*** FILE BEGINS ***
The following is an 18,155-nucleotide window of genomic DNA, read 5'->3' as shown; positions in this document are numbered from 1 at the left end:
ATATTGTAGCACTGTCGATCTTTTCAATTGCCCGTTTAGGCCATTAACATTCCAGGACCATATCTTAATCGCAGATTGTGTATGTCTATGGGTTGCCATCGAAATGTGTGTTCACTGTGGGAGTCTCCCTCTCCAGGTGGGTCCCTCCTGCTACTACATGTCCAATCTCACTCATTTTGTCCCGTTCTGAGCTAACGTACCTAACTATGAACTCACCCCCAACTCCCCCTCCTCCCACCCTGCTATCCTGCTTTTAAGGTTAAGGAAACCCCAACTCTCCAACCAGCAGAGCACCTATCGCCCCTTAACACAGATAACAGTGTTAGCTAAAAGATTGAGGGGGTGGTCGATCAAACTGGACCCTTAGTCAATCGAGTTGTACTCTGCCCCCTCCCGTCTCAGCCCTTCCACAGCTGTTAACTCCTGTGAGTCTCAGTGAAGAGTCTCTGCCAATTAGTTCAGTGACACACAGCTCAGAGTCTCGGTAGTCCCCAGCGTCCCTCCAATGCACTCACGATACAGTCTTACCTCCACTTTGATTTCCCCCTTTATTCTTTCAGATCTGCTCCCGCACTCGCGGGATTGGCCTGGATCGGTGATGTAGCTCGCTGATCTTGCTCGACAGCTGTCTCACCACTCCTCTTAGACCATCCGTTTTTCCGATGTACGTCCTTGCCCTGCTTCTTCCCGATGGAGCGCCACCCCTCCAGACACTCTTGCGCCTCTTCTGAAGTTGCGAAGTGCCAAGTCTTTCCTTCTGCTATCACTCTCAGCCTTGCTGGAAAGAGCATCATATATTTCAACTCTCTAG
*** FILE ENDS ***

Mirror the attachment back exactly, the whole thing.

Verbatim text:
The following is an 18,155-nucleotide window of genomic DNA, read 5'->3' as shown; positions in this document are numbered from 1 at the left end:
ATATTGTAGCACTGTCGATCTTTTCAATTGCCCGTTTAGGCCATTAACATTCCAGGACCATATCTTAATCGCAGATTGTGTATGTCTATGGGTTGCCATCGAAATGTGTGTTCACTGTGGGAGTCTCCCTCTCCAGGTGGGTCCCTCCTGCTACTACATGTCCAATCTCACTCATTTTGTCCCGTTCTGAGCTAACGTACCTAACTATGAACTCACCCCCAACTCCCCCTCCTCCCACCCTGCTATCCTGCTTTTAAGGTTAAGGAAACCCCAACTCTCCAACCAGCAGAGCACCTATCGCCCCTTAACACAGATAACAGTGTTAGCTAAAAGATTGAGGGGGTGGTCGATCAAACTGGACCCTTAGTCAATCGAGTTGTACTCTGCCCCCTCCCGTCTCAGCCCTTCCACAGCTGTTAACTCCTGTGAGTCTCAGTGAAGAGTCTCTGCCAATTAGTTCAGTGACACACAGCTCAGAGTCTCGGTAGTCCCCAGCGTCCCTCCAATGCACTCACGATACAGTCTTACCTCCACTTTGATTTCCCCCTTTATTCTTTCAGATCTGCTCCCGCACTCGCGGGATTGGCCTGGATCGGTGATGTAGCTCGCTGATCTTGCTCGACAGCTGTCTCACCACTCCTCTTAGACCATCCGTTTTTCCGATGTACGTCCTTGCCCTGCTTCTTCCCGATGGAGCGCCACCCCTCCAGACACTCTTGCGCCTCTTCTGAAGTTGCGAAGTGCCAAGTCTTTCCTTCTGCTATCACTCTCAGCCTTGCTGGAAAGAGCATCATATATTTCAACTCTCTAG